Aquino’s ‘politics of division’ hurting economy–CGMA
Thursday, 12 January 2012 21:13 Cai U. Ordinario and Mia Gonzalez / Reporters
FORMER President now Pampanga Second District Rep. Gloria Arroyo lambasted President Aquino’s supposed “obsessive pursuit of political warfare” that she perceived slowed down the country’s economy.
In a paper entitled “It’s the economy, student,” the former president, who is now detained at the Veterans Memorial Medical Center on charges of electoral sabotage, alleged that Mr. Aquino’s “politics of division” reversed the economic momentum achieved during her term.
“Rather than building our nation’s achievement, this regime has extolled itself as the sole harbinger of all that is good. And the Filipino people are paying for this obsession,” she said in a paper presented to the media on Thursday.
Mrs. Arroyo’s paper—and comments—immediately drew reaction from the Palace. Presidential Spokesman Edwin Lacierda said the former president is merely “sour graping” and that what she issued was a “political manifesto” disguised as an economic paper when she questioned the competence of the Aquino administration in economic management.
Palace officials said the picture of “gloom and doom” being painted by Mrs. Arroyo is in stark contrast to the rosy forecast of business analysts and investors on the Philippines.
Arroyo likewise highlighted her achievements such as leaving the economy growing with an unprecedented 7.9- percent growth in 2010, as well as the construction of 100,000 classrooms and some 9 million jobs created throughout her nine-year term as chief executive.
She noted that the lack of leadership was already seen in the 3.2-percent growth posted in the third quarter of 2011. In the January-to-September 2011 period, the economy only posted a growth of 3.6 percent largely due to weak government spending and lackluster export performance.
To get the economy back on the high growth path, she said it would do the Aquino administration some good if it would bring its attention back to the sunshine industries that will help the Philippines weather the challenges of the 21st century, similar to what her administration had done.
These industries include the Information Communication Technology (ICT) field and the business-process outsourcing (BPO) firms. She noted that reforms under her administration nurtured the growth of this industry and gave young Filipinos the opportunity to make overseas employment a choice rather than a necessity.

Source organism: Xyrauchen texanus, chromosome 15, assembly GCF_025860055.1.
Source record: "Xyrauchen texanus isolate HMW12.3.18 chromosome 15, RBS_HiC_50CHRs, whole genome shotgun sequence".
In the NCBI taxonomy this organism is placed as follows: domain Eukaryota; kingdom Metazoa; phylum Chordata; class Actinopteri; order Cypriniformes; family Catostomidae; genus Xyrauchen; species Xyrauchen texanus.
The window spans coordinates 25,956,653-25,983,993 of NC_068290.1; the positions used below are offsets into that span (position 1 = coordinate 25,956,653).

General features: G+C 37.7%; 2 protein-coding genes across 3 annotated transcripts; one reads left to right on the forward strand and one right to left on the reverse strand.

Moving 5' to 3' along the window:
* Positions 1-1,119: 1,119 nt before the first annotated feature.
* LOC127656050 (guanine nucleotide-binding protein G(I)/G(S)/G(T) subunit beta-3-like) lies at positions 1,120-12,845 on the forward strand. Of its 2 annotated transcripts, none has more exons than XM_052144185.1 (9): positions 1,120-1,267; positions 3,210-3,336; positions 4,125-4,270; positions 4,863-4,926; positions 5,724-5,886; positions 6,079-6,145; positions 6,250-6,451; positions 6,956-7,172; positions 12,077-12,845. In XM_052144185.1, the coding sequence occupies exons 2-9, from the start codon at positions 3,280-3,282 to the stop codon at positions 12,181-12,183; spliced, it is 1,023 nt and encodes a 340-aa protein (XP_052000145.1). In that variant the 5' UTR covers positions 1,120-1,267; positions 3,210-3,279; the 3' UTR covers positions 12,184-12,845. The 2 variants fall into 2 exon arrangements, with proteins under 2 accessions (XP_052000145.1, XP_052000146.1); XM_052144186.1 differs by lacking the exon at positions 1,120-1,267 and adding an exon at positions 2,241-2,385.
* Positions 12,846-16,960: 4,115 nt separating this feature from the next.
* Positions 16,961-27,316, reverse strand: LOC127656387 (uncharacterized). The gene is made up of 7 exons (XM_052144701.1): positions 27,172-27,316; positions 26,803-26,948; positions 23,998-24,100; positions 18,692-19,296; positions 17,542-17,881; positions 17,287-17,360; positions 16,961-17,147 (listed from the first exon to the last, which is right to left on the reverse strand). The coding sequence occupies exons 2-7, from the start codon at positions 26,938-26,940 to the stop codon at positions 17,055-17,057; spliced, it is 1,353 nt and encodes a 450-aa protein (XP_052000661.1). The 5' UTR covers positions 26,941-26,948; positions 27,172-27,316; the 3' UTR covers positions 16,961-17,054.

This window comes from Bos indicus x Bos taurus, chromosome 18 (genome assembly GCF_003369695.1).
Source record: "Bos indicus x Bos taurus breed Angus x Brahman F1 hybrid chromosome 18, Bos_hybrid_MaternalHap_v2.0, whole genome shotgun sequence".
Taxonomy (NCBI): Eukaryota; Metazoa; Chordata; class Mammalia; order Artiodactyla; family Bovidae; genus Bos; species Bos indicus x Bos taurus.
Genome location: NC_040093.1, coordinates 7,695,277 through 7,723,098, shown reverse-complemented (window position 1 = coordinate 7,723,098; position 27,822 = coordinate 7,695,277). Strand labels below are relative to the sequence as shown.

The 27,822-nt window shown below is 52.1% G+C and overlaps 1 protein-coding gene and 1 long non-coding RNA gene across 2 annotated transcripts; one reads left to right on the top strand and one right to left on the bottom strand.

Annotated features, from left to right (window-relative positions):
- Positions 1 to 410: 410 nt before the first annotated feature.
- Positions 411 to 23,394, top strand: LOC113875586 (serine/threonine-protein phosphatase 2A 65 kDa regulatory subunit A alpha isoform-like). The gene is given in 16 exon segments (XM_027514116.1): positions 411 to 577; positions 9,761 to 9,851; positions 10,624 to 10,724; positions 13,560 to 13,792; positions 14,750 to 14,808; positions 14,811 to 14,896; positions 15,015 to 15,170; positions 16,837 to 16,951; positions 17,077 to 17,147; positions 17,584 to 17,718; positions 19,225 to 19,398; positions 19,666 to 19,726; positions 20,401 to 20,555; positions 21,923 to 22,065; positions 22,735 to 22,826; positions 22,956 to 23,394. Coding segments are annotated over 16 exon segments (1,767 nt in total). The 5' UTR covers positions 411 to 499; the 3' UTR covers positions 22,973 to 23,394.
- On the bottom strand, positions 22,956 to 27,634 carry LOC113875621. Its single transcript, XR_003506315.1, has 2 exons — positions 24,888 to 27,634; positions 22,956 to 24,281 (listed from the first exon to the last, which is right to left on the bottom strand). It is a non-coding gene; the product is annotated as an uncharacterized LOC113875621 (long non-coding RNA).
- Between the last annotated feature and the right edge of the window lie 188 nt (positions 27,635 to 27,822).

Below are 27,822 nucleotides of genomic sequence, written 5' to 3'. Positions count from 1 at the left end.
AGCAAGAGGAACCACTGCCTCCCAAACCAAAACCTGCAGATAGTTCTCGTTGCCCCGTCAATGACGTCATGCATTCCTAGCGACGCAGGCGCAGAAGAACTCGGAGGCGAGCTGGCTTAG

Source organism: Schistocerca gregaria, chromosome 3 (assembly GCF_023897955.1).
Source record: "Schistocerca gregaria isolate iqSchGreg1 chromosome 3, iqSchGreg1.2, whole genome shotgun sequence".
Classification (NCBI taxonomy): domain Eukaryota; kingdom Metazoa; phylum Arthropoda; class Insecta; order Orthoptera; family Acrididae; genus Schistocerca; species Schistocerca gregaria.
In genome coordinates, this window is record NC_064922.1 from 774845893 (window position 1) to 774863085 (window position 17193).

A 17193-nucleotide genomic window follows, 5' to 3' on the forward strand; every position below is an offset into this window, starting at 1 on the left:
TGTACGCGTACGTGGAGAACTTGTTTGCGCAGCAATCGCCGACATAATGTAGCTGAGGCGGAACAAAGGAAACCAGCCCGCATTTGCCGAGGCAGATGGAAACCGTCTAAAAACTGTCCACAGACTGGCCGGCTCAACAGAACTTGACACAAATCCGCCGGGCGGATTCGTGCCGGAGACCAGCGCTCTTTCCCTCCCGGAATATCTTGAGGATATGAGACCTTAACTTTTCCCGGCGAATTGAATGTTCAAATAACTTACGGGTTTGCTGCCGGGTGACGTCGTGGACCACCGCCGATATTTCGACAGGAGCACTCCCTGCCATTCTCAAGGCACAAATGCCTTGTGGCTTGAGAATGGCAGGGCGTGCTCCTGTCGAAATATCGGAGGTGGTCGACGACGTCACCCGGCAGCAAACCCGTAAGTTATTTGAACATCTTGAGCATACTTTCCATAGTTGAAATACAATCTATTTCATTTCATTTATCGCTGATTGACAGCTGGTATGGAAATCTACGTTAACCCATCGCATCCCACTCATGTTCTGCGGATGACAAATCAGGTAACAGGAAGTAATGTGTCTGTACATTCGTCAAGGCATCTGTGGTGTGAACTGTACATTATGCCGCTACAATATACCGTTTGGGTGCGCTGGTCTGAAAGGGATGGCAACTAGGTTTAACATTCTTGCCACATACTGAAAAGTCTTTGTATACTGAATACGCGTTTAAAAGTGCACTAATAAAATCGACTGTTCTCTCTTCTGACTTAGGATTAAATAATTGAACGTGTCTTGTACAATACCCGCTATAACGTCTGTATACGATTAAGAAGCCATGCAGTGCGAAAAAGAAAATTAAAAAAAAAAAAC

“We created appealing employment opportunities by focusing on the development of priority sectors, such as BPO. We need to create more wealth and keep people working here at home. That is why I remained so stubbornly focused on the economy,” Arroyo said.
Further, the former president, also an economist by profession who was one of the professors of Mr. Aquino at the Ateneo de Manila University in the subject of economics, expressed her dismay in the slow rollout of government projects.
Without these infrastructure investments, the country would not be able to maximize its potential in attracting more foreign investors.
Arroyo also said that apart from the slow rollout of projects, including the public-private partnership (PPP) projects, the current administration is also canceling projects “for no good reason.” This, she said, would only attract litigation instead of investments.
“I am alarmed that the pace of infrastructure build-out has slowed dramatically under this administration, with some projects even being cancelled outright for no good reason—such as the earlier-noted flood control projects in Central Luzon—and our country being sued by investors. At a time when we should be wooing their money, we are inviting litigation from them instead,” she said.
Arroyo also chided the Mr. Aquino on higher land productivity, the fight against poverty, education, human resource investments and the environment.
At the current pace of the current administration’s progress in addressing the country’s development concerns, Arroyo said the Filipino people may not also be able to expect any more changes in the remaining five years of his administration.
This is unfortunate, she pointed out since Mr. Aquino had been enjoying so much support as shown by the Filipino people’s votes for him in the May 2010 polls. She said Filipinos deserve better service from the President.
The paper, written by Mrs. Arroyo while recuperating from a series of operations last year, was read to the media by economist Gonzalo Jurado, the former President’s economics professor at the University of the Philippines (UP), at a “colloquium” at the Manila Hotel called for the purpose by Mrs. Arroyo’s staff.
A colloquium is defined as an academic meeting. The Arroyo paper was the only one presented. An open forum followed.
Arroyo also attributed the administration’s “vacuum of vision” to the current “weak” status of the state.
“The symptoms of this weak state are the large gap between rich and poor—a gap that has been exploited for political ends—and a political system based on patronage and, ultimately, corruption to support that patronage,” she said.
Arroyo, who holds a doctoral degree from the UP School of Economics, likewise described the Aquino administration’s slogan, “Kung Walang Corrupt, Walang Mahirap” as “simplistic.”
“If there is no corruption, there is no poverty—this proposition that also tells us that the undeniable persistence of poverty to this day therefore means the continuation of corruption under this administration,” she said.
She advised Mr. Aquino to be “hands-on” after she observed a pattern of “government lethargy” and “nobody-home leadership.”
“This is not the kind of ethics that should be practiced by one who claims to have a genuine reform agenda,” she said.
Arroyo added that the Aquino administration should stop “encouraging gossip about one’s love life in which no one can possibly be interested.”